Winter is coming, and with it the annual flu, but with the deadly Covid-19 in the mix, sub-Saharan Africa could see a huge spike in cases. Picture: Ayanda Ndamane/African news agency(ANA)
Winter is coming, and with it the annual flu, but with the deadly Covid-19 in the mix, sub-Saharan Africa could see a huge spike in cases. Picture: Ayanda Ndamane/African news agency(ANA)

Winter looms with flu and tsunami of deadly viruses

By Shakirah Thebus Time of article published Mar 19, 2020

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Cape Town - Winter is coming, and with it the annual flu, but with the deadly Covid-19 in the mix, sub-Saharan Africa could see a huge spike in cases, with health services buckling under the strain.

According to Professor Wanda Markotter, director of University of Pretoria’s Centre for Viral Zoonoses, the flu season is approaching and will be accompanied by several other viruses with similar symptoms to Covid-19. Each of the cases will have to be tested to rule out Covid-19, which will place a huge diagnostic burden on health-care systems.

Markotter said regions within sub-Saharan Africa that do not have good diagnostic services in place to identify positive cases of Covid-19 quickly would be in trouble. She said this could also be the case for some developing countries.

“If testing results of positive Covid-19 cases cannot be released quickly to put containment measures in place, it will contribute towards the spread of the disease. South Africa is anticipating this and has additional plans in place to have more diagnostic capacity.”

Technical officer at the World Health Organisations regional office for Africa, Dr Mary Stephen, said the health-care system in Africa was not as strong as in Europe and the US, and if cases of Covid-19 go undetected and the virus spreads, it is going to overwhelm our health-care system, given the already high burden of other diseases.

Stephen said to prevent this from happening, countries needed to enhance their capacities for early detection, isolation and response.

She said the importation of the virus from China and other affected areas prompted the readiness capacities of regions within sub-Saharan Africa to detect and respond.

She said readiness capacities in these regions covered areas of co-ordination, surveillance, case management, laboratories, points of entry, risk communication, infection, prevention and control.

“What we saw from different countries was that the capacities vary from different countries and that the majority of countries had these capacities in place.

"Where we saw gaps was in areas of case management, and prevention and control.”

Stephen said basic training on how to manage severe cases, prevention and control was provided to clinicians at their headquarters in Brazzaville, Congo, last month and another was currently taking place. These clinicians would then return to their countries to implement the training.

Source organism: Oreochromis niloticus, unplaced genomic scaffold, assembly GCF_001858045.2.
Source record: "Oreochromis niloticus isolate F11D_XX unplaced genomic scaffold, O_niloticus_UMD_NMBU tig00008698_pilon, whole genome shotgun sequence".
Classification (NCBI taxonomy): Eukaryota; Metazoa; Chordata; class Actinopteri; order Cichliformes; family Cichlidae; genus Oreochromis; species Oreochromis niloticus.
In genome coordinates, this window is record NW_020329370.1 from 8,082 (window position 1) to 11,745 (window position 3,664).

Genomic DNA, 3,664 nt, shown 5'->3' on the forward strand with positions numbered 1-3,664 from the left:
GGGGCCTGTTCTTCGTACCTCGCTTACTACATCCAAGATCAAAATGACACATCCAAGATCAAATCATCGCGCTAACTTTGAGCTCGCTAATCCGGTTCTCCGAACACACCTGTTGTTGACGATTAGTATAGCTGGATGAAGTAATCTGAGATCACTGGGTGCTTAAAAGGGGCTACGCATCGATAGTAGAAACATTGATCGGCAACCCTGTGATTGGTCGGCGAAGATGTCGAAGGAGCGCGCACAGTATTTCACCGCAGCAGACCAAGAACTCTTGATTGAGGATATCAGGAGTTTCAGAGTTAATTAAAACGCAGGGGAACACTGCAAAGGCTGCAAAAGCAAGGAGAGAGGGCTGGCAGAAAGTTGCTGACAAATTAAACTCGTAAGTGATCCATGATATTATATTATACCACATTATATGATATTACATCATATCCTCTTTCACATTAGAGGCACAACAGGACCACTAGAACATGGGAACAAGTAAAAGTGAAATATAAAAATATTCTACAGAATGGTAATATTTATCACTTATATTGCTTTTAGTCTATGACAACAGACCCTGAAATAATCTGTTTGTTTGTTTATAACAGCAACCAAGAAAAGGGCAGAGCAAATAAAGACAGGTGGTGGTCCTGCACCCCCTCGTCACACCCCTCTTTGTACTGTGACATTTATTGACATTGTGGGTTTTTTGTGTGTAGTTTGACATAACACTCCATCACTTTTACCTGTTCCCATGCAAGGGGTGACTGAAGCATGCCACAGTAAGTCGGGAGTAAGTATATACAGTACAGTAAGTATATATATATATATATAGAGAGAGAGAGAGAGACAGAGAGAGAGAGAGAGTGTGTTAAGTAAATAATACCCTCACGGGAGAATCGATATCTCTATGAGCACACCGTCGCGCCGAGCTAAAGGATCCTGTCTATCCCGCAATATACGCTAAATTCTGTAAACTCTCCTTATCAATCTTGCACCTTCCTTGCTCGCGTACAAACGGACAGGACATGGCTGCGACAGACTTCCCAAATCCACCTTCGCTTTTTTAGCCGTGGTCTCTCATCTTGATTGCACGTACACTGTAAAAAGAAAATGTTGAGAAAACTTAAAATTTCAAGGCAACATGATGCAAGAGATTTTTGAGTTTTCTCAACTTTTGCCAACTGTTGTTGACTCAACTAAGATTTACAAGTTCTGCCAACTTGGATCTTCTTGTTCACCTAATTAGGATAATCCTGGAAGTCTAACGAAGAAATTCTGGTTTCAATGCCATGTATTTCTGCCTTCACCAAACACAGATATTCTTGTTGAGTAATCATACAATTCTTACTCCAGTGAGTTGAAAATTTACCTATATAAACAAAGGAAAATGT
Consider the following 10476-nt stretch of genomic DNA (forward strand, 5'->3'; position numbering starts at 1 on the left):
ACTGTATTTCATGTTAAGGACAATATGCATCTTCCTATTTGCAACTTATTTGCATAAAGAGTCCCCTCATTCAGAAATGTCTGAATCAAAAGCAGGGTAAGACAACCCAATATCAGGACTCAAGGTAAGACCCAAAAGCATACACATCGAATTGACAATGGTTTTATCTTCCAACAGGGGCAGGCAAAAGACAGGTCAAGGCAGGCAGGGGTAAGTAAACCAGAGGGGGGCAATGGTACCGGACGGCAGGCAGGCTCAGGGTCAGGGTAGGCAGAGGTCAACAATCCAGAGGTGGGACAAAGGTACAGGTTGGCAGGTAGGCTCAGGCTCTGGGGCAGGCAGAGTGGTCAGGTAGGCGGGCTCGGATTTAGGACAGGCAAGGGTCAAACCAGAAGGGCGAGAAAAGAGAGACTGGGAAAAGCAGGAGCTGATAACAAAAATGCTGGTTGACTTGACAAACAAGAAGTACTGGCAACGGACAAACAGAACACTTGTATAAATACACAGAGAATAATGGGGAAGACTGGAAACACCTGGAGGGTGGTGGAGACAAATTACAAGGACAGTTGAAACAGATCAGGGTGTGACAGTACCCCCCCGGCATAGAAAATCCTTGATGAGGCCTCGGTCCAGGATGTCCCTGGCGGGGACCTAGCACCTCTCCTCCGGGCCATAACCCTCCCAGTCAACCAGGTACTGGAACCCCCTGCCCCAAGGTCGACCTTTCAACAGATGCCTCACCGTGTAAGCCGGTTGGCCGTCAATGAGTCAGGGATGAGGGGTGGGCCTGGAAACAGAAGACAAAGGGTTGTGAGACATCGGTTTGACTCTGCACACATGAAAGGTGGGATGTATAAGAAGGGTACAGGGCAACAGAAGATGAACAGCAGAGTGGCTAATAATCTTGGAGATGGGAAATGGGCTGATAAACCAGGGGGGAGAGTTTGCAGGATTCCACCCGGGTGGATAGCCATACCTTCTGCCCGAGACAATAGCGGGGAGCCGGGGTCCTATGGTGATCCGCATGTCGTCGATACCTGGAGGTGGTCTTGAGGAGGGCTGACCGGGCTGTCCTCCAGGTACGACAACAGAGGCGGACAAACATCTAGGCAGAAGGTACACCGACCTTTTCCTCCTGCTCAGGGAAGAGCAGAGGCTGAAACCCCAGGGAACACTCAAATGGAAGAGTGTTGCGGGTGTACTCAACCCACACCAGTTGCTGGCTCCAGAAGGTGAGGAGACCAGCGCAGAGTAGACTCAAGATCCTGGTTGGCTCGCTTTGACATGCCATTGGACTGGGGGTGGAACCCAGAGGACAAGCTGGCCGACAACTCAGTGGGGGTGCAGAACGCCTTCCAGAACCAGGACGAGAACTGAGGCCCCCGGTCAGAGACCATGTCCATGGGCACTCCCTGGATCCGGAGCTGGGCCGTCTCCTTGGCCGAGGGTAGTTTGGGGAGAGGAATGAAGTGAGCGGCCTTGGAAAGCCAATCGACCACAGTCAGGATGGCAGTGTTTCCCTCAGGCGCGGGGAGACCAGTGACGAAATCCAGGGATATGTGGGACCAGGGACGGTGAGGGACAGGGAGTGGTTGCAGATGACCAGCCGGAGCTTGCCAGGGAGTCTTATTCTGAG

“If we are able to do that, we can mitigate the challenges of these outbreaks. We need to make sure we are communicating to the general public the preventative measures.”

Steering committee member of the People’s Health Movement, Professor Louis Reynolds, said despite appropriate steps taken by the government, “we’re on the brink of a very serious outbreak”.

Reynolds said the virus would eventually enter all countries and what happened depended on a number of things, namely: social, economic and environmental conditions under which people lived; capacity of the health system to provide universal healthcare regardless of financial standings and how the government, private sector and civil society responded.

“Early, aggressive, and appropriate response from the government will not keep the virus out (nothing can do that), but it will slow down the spread. This is called ‘flattening the curve’. This will need trust and social solidarity,” said Reynolds.

He said to flatten the curve, people should practice three critical public health measures: physical social distancing, frequent hand washing and self-isolation for people with flu-like symptoms and those who had contact with someone from a Covid-19-affected area.

Reynolds said this, however, would be difficult for people in crowded living conditions, without easy access to soap and water and who depended on public transport daily. 

“Successfully flattening the curve will result in fewer people needing hospital care and a smaller chance of the health system being overwhelmed.”

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